THAT AUSTRALIAN BANKING OUTAGE
Your local propatainment media outlet may not have talked about this story, but I thought I would, because there's one line in this story as reported by the Sydney Morning Herald that caught my eye, and I hope it catches yours. In fact, there's some irony here, because as I'm wont to do, I very often listen to a local talk radio station as I'm sorting through emails and selecting articles for the week's blogs. Well, as I focus on this article shared by C.V. (thank you!), the radio show has on a guest talking about the wonders of Bitcoin and digital crypto-currencies in general.
So, here's the story: there was a rather large banking outage in Australia recently, as reported in the following article by the Sydney newspaper:
Note that the article is unusually ambiguous as to the nature of what it's calling an "outage" (as opposed to the favored American term, "glitch"):
Millions of Australians were unable to access internet banking services after a major outage at a little-known technology company hit a number of large Australian companies, causing websites to crash and digital services to be cut.
Commonwealth Bank, Westpac and ANZ services were all disrupted for over an hour on Thursday afternoon, as were smaller lenders, including Macquarie Bank and ME Bank. However, NAB was unaffected by the outage, which prevented customers from access online banking accounts.
Later in the article, we're given more "specificity", if you want to call it that. The "outage" was due to a "tech outage"...
About one hour later, CBA said services were starting to “return to normal following a tech outage that had widespread impact across businesses”.
... and even later the "outage" has been transformed into "an incident"...
An ANZ spokesman confirmed the bank was hit by an “incident related to an external provider” that affected its core services, including its app and internet banking but said it was able to restore connectivity quickly. “Our teams are continuing to investigate and monitor the situation.”
... which quickly morphs into "an internal fault"...
Telco and banking industry sources said an internal fault at Cambridge-headquartered web services company Akamai, which occurred about 3pm AEST on Thursday, was the source of the problem.
... and just as quickly is tied to "an internal outage" of yet another incident:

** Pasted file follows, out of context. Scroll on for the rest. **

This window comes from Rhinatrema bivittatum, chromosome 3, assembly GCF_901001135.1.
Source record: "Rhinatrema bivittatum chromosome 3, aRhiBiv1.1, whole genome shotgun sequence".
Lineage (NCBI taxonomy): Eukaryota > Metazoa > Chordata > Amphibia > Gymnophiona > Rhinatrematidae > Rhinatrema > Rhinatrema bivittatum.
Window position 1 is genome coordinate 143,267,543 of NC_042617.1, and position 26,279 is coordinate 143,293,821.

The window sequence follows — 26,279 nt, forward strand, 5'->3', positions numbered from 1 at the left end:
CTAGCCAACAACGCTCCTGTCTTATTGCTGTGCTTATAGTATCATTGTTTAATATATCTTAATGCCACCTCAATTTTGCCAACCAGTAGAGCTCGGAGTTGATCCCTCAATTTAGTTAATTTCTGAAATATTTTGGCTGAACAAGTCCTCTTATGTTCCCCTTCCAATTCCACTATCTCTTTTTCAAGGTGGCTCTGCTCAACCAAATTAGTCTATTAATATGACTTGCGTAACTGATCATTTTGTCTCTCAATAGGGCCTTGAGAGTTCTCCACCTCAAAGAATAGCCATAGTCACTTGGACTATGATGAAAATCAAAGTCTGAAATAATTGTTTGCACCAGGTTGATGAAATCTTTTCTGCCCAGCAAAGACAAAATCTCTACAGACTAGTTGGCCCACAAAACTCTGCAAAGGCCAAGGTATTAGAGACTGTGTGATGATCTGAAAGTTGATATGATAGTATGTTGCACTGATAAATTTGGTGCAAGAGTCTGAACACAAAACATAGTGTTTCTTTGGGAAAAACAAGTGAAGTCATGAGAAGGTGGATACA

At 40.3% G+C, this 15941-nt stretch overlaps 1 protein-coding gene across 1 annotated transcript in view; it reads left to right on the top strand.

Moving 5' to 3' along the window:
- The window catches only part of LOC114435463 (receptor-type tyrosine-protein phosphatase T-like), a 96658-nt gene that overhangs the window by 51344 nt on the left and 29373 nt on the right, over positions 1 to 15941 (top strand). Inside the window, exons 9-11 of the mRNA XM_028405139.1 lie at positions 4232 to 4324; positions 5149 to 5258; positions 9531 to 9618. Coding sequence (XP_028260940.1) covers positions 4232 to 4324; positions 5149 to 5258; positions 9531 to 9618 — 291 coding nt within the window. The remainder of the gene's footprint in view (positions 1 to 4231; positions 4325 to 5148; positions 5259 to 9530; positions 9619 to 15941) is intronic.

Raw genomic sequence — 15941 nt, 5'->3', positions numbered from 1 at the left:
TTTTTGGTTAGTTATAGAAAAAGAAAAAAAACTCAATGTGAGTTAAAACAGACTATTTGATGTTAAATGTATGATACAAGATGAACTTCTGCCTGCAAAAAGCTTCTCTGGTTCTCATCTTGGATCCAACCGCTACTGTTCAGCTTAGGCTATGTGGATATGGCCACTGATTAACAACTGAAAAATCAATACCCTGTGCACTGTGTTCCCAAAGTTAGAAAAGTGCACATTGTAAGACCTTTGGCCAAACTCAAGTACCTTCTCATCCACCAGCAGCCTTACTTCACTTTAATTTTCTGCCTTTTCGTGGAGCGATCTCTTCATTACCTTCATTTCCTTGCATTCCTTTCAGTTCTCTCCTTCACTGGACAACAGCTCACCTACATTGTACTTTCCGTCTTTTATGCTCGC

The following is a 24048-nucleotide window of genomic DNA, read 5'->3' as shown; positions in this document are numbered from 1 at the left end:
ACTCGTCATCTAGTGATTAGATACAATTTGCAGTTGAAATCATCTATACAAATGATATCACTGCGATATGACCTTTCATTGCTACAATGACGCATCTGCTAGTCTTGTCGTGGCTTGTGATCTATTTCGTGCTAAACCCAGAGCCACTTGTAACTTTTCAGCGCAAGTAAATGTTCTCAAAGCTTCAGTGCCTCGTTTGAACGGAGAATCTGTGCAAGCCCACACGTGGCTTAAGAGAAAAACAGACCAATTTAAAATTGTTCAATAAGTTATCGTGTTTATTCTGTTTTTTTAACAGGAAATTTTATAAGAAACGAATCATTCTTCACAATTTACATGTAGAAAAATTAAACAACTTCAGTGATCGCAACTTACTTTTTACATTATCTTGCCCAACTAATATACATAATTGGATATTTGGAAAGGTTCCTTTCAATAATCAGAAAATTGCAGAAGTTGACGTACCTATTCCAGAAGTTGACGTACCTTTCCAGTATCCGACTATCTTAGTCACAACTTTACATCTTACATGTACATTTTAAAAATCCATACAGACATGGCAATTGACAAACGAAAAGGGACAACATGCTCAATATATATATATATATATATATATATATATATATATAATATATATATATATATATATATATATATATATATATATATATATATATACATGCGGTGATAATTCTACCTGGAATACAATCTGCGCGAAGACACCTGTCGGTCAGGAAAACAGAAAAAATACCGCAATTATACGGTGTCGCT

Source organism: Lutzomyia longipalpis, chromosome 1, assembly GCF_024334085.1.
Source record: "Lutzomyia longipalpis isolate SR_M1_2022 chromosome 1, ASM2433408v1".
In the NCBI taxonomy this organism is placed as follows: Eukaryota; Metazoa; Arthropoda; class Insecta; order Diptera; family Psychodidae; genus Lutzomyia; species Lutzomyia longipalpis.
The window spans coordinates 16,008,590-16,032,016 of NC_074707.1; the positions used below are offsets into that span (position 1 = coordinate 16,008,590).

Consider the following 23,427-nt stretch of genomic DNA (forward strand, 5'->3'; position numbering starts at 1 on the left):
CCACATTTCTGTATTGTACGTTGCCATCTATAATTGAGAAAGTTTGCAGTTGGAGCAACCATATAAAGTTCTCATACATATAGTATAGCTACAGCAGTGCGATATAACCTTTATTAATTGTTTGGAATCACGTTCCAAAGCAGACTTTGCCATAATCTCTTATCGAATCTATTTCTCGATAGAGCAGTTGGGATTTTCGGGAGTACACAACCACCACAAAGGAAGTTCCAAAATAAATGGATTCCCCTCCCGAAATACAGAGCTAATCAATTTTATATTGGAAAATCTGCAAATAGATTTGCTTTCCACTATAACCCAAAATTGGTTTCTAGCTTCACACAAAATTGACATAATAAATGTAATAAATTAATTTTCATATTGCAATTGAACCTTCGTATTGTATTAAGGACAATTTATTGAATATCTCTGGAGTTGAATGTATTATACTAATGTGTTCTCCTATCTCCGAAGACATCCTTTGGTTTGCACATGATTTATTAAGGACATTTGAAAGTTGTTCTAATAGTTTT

Last week an internal outage at Fastly, another leading CDN, took down global news sites and retailers for almost an hour.
The article then ends by noting that since the covid planscamdemic broke, cyber attacks have been on the increase, referencing the JPS meat packing and Colonial Pipeline hacking-and-ransom attacks, making it possible that the "outage" was really a hack of some sort.
None of this, however, is what caught my eye. What caught my eye was the "outage" itself, which for a couple of hours, inhibited transactions in one of the world's major economies. What caught my eye, in other words, was this line from the article:
“Still unable to buy my groceries because I can’t access my money,” one customer said.
Still think a cashless digital currency society is a good idea?
What's even more interesting is the article's recommendations:
Daniel D’Alessandro, co-founder of Australian CDN Peakhour.io, said that the occurrence of two outages in as many weeks showed that major organisations needed to invest in redundancies.
“Akamai is a venerable company and well respected globally, but outages can happen to anyone,” he said.
“Companies routing their traffic through a third party, whether it’s a CDN or otherwise, all need a Plan B, just like with any other critical piece of their IT infrastructure.
In other words, build in even more "redundancy" into the "IT infrastructure", i.e., build more digital systems, have a "backup."
But notice the utter lack of mention of analogue solutions. Indeed, the article references the Colonial Pipeline hack. What it fails to mention is Colonial's admission that they had no one who knew how to operate the pipeline manually. In the case of the poor dear who was unable to buy his or her groceries "because I can't access my money," we're dealing with someone who apparently had none of that old-fashioned stuff called "cash-on-hand".
The analogue solution to "outages" and "glitches" and other hazards of the digital utopia is simply to have a reserve of cold hard cash on hand and accessible.
It's significant that this common sense solution isn't even mentioned in the article.
And that, I submit, is the problem with the digital utopia: its utter lack of common sense, and willingness to play a fool's game.
See you on the flip side...
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